I thought Twinkies would live forever, both as a company, and as a non biodegradable product that the next Millennium would find in time capsules or solid land fills across the country. In fact, I will bet that most of you who get my emails in foreign countries have no idea what I am referring to.
So, what is a Twinkie? They have been around in 1930, as a snack or junk food. In fact, I would bet there are some remnants of those original Twinkies from 1930 in museums or discarded school children’s lunch boxes in land fills across the country.
Twinkies are an American snack cake, often found in children’s lunch boxes, made by Hostess Brands. They are advertised as a “Golden sponge cake with creamy filling.” They were invented in 1930 by James Alexander Dewar, a baker for the Continental Baking Company. Interestingly, it was a “fill-in” product for the company, when baking machines for cream filled strawberry shortcake were idle during the time strawberries were out of season.
Dewar came up with a banana cream filling, though later switched to vanilla cream, when World War 2 imposed banana rationing. This change was so popular that vanilla cream became permanent, though several flavors have come and gone, including banana and strawberry.
But in January of this year, Hostess, the manufacturer of Twinkies, filed for Chapter 11 bankruptcy protection. And just this week, the company, unable to reach a reasonable labor agreement with their union, decided to cease production, and liquidate all assets, including the Twinkie name. This is yet another reason that we lose jobs overseas: greedy union employees, bosses, and fat pensions! Perhaps another baking company will buy the franchise name and obtain the secret recipe for Twinkies. They are still available in Canada.
I may go out and find some today. I will save them as a Christmas present for those of you who live in the area. It will be a fitting way to end 2012.
The ingredients are: Enriched wheat flour, sugar, corn syrup, niacin, water, high fructose corn syrup, vegetable and/or animal shortening – containing one or more of partially hydrogenated soybean, cottonseed and canola oil, and beef fat, dextrose, whole eggs, modified corn starch, cellulose gum, whey, leavenings (sodium acid pyrophosphate, baking soda, monocalcium phosphate), salt, cornstarch, corn flour, corn syrup, solids, mono and diglycerides, soy lecithin, polysorbate 60, dextrin, calcium caseinate, sodium stearoyl lactylate, wheat gluten, calcium sulphate, natural and artificial flavors, caramel color, yellow No. 5, red #40.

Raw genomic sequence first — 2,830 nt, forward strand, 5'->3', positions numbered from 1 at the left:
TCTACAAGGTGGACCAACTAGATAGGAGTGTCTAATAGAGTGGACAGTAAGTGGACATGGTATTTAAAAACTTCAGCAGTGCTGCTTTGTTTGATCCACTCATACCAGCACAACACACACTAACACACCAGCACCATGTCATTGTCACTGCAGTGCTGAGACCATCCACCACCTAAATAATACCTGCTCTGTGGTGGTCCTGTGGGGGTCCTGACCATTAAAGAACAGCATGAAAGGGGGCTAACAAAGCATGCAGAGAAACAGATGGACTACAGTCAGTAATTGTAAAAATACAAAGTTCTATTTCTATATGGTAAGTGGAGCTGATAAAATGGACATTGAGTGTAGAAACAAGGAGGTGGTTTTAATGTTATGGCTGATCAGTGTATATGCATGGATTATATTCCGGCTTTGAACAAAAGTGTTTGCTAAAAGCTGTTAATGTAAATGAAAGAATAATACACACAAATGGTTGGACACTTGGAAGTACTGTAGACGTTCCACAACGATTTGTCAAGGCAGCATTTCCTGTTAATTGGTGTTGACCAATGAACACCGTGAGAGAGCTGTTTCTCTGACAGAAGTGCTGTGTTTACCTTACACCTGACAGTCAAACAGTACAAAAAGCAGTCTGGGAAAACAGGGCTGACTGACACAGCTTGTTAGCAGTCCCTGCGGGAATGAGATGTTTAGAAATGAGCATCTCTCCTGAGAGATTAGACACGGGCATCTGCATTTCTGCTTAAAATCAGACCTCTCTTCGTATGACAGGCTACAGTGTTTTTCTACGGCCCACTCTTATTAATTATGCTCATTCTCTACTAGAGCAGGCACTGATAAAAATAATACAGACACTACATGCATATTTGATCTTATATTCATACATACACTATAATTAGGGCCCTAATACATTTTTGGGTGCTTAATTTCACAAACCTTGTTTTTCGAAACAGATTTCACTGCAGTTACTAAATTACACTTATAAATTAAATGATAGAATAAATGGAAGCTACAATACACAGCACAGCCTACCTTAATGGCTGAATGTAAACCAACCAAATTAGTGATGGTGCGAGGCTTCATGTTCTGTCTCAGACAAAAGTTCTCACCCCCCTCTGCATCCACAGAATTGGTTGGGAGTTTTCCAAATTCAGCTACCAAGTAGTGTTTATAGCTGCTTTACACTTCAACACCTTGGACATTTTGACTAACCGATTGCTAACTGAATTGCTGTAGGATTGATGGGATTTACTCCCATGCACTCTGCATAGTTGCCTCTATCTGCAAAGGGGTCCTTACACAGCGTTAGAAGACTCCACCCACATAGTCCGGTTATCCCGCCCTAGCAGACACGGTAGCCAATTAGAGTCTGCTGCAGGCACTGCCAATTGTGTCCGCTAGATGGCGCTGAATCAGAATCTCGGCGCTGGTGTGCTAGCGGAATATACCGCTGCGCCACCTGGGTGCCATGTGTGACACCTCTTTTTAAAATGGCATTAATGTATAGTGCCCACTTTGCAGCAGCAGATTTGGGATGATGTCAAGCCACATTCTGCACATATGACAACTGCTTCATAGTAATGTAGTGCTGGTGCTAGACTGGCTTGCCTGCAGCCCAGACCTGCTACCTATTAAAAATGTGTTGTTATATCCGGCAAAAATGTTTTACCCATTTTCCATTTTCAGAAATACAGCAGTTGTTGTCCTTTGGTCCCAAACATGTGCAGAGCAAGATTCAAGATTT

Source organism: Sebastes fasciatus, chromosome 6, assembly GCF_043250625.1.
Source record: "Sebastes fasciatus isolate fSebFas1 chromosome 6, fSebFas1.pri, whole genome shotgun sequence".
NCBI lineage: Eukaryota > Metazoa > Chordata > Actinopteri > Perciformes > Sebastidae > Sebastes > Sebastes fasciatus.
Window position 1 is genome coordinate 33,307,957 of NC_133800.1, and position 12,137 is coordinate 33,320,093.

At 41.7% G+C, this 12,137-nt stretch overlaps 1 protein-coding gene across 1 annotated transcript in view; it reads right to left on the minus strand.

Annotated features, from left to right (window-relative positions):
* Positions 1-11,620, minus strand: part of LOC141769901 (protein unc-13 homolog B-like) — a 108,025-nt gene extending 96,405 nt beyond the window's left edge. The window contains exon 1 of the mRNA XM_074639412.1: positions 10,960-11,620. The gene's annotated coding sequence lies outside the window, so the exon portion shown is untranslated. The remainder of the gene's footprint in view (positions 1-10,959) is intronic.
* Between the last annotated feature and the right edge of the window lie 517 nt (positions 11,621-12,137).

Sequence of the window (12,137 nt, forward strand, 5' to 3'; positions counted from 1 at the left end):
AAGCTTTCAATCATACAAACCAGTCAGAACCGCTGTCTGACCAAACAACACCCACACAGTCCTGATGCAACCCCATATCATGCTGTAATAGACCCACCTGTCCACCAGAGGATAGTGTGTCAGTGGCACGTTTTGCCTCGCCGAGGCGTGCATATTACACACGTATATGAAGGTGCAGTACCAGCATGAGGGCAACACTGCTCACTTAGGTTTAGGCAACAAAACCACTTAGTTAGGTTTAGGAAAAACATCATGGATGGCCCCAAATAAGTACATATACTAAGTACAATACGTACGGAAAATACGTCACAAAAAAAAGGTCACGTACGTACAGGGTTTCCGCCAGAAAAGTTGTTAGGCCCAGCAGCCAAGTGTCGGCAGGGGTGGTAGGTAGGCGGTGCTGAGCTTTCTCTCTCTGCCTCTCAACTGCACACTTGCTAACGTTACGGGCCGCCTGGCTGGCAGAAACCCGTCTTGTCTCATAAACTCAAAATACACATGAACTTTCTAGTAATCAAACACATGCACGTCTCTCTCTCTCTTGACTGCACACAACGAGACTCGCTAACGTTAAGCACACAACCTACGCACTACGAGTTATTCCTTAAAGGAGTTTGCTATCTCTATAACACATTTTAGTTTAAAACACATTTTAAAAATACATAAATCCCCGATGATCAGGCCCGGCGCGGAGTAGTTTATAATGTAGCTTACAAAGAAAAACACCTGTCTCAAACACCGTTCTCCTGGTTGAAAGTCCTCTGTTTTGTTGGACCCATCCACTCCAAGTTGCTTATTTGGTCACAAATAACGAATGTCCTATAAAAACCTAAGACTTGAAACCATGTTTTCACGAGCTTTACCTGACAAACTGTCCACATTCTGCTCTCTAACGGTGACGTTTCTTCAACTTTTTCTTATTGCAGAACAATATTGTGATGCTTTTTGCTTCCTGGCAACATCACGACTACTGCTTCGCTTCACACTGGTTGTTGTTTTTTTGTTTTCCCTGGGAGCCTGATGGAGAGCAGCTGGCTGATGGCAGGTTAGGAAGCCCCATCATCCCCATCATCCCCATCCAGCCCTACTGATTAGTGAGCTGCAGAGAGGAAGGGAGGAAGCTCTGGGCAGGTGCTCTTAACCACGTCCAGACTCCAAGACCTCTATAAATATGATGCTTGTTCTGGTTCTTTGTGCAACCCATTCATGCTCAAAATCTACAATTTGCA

A single Twinkie contains 2.5 grams of saturated fat. Better yet, some genius came up with the deep-fried Twinkie. First the Twinkie is frozen, then dipped into batter, then deep-fried. It was the Texas State Fair that came up with this idiotic idea. Now, they are sold in fairs across the country, as well as numerous restaurants, including some downtown Las Vegas casinos.
Urban legend says Twinkies have a rather long shelf life, as I alluded to earlier. The legend is false, despite all of the chemicals used in making Twinkies. They can last about 25 days, not the ten, fifty or one hundred year lives that have become legend. If it were true, I am sure some crazy Texan would build another Alamo out of Twinkies. The official company line is 7 to 10 days only.
President Clinton dropped a Twinkie in a Millennium time capsule back in 1999. I guess he figured it would last longer than apple pie or a Cuban cigar. But as children, we loved to have Twinkies in our lunch box or paper sack. And certainly, we would prefer it over carrot and celery sticks, or even home-made cookies. So, now that Twinkies have reach 82 years of age, there must be some original Twinkies somewhere on a shelf or discarded lunch box.
Twinkie optimists hope that the company and the union will reach an agreement, saving the company and its treasured franchise. Or maybe an outside investor, like Donald Trump will come along, though he would fit the “Ding Dong” product much better. Ding Dongs are another unhealthy snack cake made by Hostess. The Twinkies name is too well-known to die this type of death. Long live Twinkies!!